New in Korea

The plane takes off, and I realize, it actually happened. I am on a plane for the far east. There is no more planning, no more discussing or packing, no more anything, but to do the job for which I was hired. The plane lands after 14 hours with 3 seats all to myself to spread out and relax the whole way.

Seoul feels like a giant. It is as if Los Angeles was built up like NYC. Skyscrapers everywhere with Korean script marking a myriad of businesses on every floor of the towers. Neon lights gleam in fantasy swirls, barber shop poles rotate in their blue and red circles (except here, that signifies something else (look it up if you don’t know)), squid squirm through their tiny aquariums, couples walk holding hands as their smiling visages are illuminated by the sparkling lights and a new American enters the mix.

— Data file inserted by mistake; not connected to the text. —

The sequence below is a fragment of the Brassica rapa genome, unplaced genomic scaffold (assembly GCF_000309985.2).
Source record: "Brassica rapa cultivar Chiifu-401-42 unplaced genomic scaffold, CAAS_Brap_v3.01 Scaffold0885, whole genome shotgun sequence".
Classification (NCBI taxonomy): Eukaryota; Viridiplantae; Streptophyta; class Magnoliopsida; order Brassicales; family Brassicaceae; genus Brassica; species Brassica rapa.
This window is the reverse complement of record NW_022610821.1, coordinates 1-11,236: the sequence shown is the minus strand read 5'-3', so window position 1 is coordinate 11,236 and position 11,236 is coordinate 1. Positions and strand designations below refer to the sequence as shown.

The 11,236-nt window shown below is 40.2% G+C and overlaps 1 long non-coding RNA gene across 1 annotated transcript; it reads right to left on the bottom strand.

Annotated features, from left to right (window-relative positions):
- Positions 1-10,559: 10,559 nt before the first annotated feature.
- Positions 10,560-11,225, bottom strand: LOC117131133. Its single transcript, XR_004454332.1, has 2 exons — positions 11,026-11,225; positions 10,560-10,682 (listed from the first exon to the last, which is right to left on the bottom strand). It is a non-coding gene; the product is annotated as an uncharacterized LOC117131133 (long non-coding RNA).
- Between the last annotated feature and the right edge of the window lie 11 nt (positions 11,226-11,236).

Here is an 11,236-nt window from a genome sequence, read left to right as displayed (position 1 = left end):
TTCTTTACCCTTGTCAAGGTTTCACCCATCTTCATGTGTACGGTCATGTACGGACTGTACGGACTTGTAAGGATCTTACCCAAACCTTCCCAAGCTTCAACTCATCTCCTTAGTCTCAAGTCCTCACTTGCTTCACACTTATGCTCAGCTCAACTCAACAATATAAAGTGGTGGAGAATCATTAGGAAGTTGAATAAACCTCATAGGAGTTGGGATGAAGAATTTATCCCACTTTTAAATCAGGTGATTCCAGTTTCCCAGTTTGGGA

It is a powerful feeling to know you are completely out of your element.  You cannot just go up to someone and ask who what or where. I’m going to have to learn this language quick. My little apartment patio looks out upon a giant gold building and below it a small Asian style house with a fruit tree in the yard. This is a wild place, and no one can prepare you for what you experience during your first day.

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